Vancouver’s Ionomr Innovations is set to open a research-and-development facility in the Rochester area, as a part of its green energy, hydrogen fuel cell project. The Rochester facility is expected to employ about 25 workers by the end of the year.
“When I say green hydrogen, that means we’re producing hydrogen from renewable sources of energy,” Ionomr CEO Bill Haberlin says. “When we’re producing our hydrogen, we’re using things like solar, and hydro, and wind, and tidal to create the hydrogen, and there’s no carbon during the production process.”
Founded in 2018, Ionomr develops and markets ion-exchange membrane and polymer products for clean technology solutions including fuel cells, hydrogen production, and other energy storage applications.
Hydrogen fuel cells, part of a process where hydrogen and oxygen molecules react to generate electricity and liquid water, is one form of renewable and transportable energy.
Often, to create hydrogen for fuel cells, electricity is used in a process called electrolysis to separate the bonded hydrogen and oxygen in liquid water. While the process results in fuel for future energy, like electric batteries, if fossil fuels are used to generate the original electricity, it can take away from the green aspects of the technology, some experts say.
Haberlin says access to renewable sources was part of the decision to open a hydrogen facility in Rochester, as hydroelectric generation from Niagara Falls in addition to regional solar and wind generation were attractive to Ionomr. The $2.7 million facility at 285 Metro Park in Henrietta is also supported by local and state economic growth programs.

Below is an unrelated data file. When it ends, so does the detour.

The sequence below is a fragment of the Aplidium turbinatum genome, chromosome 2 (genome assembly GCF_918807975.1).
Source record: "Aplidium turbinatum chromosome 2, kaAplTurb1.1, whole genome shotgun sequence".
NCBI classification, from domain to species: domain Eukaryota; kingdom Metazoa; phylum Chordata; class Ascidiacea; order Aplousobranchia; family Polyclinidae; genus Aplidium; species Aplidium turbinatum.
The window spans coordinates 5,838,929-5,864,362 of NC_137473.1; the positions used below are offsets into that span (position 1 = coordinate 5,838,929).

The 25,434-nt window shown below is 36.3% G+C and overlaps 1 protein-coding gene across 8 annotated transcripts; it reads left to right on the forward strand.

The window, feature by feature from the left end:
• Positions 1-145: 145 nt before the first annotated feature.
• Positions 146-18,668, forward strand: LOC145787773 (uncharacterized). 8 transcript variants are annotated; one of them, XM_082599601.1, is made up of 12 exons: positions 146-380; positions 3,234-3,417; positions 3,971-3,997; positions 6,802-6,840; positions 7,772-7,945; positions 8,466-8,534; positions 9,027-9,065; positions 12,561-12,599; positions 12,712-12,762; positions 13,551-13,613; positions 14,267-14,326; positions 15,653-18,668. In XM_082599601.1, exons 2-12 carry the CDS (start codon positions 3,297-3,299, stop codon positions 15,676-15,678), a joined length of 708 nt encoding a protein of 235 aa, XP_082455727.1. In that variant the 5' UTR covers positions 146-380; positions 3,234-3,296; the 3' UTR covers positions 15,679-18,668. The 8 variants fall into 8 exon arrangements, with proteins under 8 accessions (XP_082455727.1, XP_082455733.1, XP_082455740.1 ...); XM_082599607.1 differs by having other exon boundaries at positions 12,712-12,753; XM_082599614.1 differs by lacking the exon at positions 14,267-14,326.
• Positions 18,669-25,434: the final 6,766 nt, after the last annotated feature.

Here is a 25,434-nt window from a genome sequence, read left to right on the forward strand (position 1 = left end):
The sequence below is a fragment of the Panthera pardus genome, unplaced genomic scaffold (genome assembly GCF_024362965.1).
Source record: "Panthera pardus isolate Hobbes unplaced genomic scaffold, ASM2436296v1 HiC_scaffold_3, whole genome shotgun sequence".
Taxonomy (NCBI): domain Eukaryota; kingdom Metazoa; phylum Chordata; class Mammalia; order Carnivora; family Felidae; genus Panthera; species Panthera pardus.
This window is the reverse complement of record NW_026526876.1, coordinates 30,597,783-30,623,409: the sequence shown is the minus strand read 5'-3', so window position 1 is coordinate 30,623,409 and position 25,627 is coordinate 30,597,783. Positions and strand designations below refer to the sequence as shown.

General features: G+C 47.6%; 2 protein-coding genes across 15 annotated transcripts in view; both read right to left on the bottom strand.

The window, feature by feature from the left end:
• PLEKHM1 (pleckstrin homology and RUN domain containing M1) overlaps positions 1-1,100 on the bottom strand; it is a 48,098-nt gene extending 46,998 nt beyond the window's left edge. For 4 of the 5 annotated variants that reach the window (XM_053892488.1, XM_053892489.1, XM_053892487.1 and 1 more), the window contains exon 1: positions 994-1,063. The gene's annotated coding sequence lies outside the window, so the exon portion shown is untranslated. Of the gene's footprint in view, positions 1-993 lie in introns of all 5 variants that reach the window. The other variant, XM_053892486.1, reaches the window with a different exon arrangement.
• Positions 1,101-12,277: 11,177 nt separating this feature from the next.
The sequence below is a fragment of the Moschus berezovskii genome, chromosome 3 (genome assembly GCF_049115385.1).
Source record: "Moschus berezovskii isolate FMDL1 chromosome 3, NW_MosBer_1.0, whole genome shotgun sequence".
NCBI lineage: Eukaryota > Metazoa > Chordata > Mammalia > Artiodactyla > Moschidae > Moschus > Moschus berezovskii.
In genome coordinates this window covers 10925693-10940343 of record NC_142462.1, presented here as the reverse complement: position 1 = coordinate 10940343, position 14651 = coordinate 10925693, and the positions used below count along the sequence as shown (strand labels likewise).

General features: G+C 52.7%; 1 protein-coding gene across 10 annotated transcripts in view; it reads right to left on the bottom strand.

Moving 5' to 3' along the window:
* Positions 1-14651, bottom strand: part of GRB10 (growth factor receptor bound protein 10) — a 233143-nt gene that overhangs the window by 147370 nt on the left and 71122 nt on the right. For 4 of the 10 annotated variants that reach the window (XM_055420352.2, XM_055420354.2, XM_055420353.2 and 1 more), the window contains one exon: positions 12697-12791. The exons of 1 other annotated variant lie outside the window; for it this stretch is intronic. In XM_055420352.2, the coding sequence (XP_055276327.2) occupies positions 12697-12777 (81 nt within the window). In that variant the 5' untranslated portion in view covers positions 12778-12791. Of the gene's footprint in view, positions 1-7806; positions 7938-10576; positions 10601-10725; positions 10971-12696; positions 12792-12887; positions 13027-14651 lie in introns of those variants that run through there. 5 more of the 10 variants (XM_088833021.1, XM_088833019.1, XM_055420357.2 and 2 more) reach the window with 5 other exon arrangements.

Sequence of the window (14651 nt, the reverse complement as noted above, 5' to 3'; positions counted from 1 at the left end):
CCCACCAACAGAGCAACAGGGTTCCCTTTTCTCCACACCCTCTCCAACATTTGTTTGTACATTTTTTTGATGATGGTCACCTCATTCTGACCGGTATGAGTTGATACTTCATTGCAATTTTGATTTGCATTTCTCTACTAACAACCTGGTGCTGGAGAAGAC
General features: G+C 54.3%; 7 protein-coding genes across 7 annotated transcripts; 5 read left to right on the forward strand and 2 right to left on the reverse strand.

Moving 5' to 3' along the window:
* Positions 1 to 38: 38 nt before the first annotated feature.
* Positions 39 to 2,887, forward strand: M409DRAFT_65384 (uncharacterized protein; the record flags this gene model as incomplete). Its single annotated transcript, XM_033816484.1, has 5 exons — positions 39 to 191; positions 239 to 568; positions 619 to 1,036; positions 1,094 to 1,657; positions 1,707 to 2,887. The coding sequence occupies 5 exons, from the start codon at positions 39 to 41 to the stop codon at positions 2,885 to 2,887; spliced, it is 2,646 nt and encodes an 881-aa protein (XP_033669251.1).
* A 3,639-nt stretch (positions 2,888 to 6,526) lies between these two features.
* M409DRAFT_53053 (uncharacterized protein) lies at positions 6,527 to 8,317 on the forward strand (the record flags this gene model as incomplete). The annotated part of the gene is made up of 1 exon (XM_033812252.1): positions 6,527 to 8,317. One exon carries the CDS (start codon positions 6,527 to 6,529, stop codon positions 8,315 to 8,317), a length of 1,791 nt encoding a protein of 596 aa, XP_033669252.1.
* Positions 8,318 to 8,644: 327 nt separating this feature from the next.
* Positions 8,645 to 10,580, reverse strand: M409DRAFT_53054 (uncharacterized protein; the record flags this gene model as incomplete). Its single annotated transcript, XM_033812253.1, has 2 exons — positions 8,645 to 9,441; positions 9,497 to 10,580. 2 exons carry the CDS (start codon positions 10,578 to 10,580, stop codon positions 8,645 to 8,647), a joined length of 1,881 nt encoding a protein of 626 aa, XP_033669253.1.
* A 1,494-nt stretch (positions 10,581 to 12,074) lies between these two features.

Rochester’s workforce also was another reason for Ionomr to establish operations here.
“Rochester has a long history in electrochemistry going back to the days of George Eastman and more recently in things like lithium cells and lithium batteries,” Haberlin says. “We’re excited about the human resources, the talents, the depth of intellectual talents that reside in Rochester to help accelerate our growth into the hydrogen space.”
The region is already home to several hydrogen energy technology companies including Plug Power and Hyzon Motors, fuel cell and transportation companies, respectively. In addition, firms around Buffalo are joining the hydrogen industry. Last year, Linde said it would invest $17 million in an electrolyzer plant at Niagara Falls to generate hydrogen renewably.
In practice, hydrogen is pumped in its gaseous form into a fuel tank, often on a vehicle. There the fuel cell uses a special membrane to take advantage of the energy released when hydrogen and oxygen bond to form water, resulting in electricity and liquid water. The vehicle operates similarly to an electric car except the motors are powered by the electricity generated by the fuel cell rather than the charge stored in electric batteries.
These fuel cells and specialized membranes are what Ionomr is focused on testing at the Rochester facility, as well as producing hydrogen.
Ionomr is looking at transportation applications for its fuel cell technology, with emphasis on commercial, industrial, and heavy-duty transportation applications such as trucks, buses, aviation, maritime shipping and locomotives.
Smaller passenger vehicles are possible in the future, but Haberlin says infrastructure like hydrogen refueling stations might need to come first.
“We’re excited about Rochester,” he says. “Rochester is going to be a phenomenal area for us to continue the expansion of our business and continue to grow and provide the planet with advanced ion exchange solutions that lead to the decarbonization of the planet.”
Colin Hawkins is a Rochester Beacon intern. He is a senior and journalism major at SUNY Oswego. The Beacon welcomes comments from readers who adhere to our comment policy including use of their full, real name.